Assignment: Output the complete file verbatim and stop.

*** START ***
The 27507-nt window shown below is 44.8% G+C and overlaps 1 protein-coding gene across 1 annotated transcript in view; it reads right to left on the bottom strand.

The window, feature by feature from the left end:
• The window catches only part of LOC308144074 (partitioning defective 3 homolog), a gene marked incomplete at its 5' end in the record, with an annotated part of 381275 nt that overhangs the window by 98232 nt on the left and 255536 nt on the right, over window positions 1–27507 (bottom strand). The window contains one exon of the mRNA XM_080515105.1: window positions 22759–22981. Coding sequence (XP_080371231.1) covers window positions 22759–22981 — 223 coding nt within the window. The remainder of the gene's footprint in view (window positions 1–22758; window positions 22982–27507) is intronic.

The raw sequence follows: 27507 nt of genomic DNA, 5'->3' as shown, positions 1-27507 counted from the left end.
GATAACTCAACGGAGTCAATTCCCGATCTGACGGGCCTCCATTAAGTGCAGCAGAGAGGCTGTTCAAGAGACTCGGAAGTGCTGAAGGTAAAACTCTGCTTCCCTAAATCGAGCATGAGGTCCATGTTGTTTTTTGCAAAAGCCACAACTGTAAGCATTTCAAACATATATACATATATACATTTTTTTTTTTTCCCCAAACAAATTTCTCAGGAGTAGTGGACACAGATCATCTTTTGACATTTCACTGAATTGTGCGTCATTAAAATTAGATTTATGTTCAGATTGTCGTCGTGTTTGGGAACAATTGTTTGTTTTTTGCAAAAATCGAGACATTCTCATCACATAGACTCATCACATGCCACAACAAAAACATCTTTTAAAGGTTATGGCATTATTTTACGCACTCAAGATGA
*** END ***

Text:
The 27507-nt window shown below is 44.8% G+C and overlaps 1 protein-coding gene across 1 annotated transcript in view; it reads right to left on the bottom strand.

The window, feature by feature from the left end:
• The window catches only part of LOC308144074 (partitioning defective 3 homolog), a gene marked incomplete at its 5' end in the record, with an annotated part of 381275 nt that overhangs the window by 98232 nt on the left and 255536 nt on the right, over window positions 1–27507 (bottom strand). The window contains one exon of the mRNA XM_080515105.1: window positions 22759–22981. Coding sequence (XP_080371231.1) covers window positions 22759–22981 — 223 coding nt within the window. The remainder of the gene's footprint in view (window positions 1–22758; window positions 22982–27507) is intronic.

The raw sequence follows: 27507 nt of genomic DNA, 5'->3' as shown, positions 1-27507 counted from the left end.
GATAACTCAACGGAGTCAATTCCCGATCTGACGGGCCTCCATTAAGTGCAGCAGAGAGGCTGTTCAAGAGACTCGGAAGTGCTGAAGGTAAAACTCTGCTTCCCTAAATCGAGCATGAGGTCCATGTTGTTTTTTGCAAAAGCCACAACTGTAAGCATTTCAAACATATATACATATATACATTTTTTTTTTTTCCCCAAACAAATTTCTCAGGAGTAGTGGACACAGATCATCTTTTGACATTTCACTGAATTGTGCGTCATTAAAATTAGATTTATGTTCAGATTGTCGTCGTGTTTGGGAACAATTGTTTGTTTTTTGCAAAAATCGAGACATTCTCATCACATAGACTCATCACATGCCACAACAAAAACATCTTTTAAAGGTTATGGCATTATTTTACGCACTCAAGATGA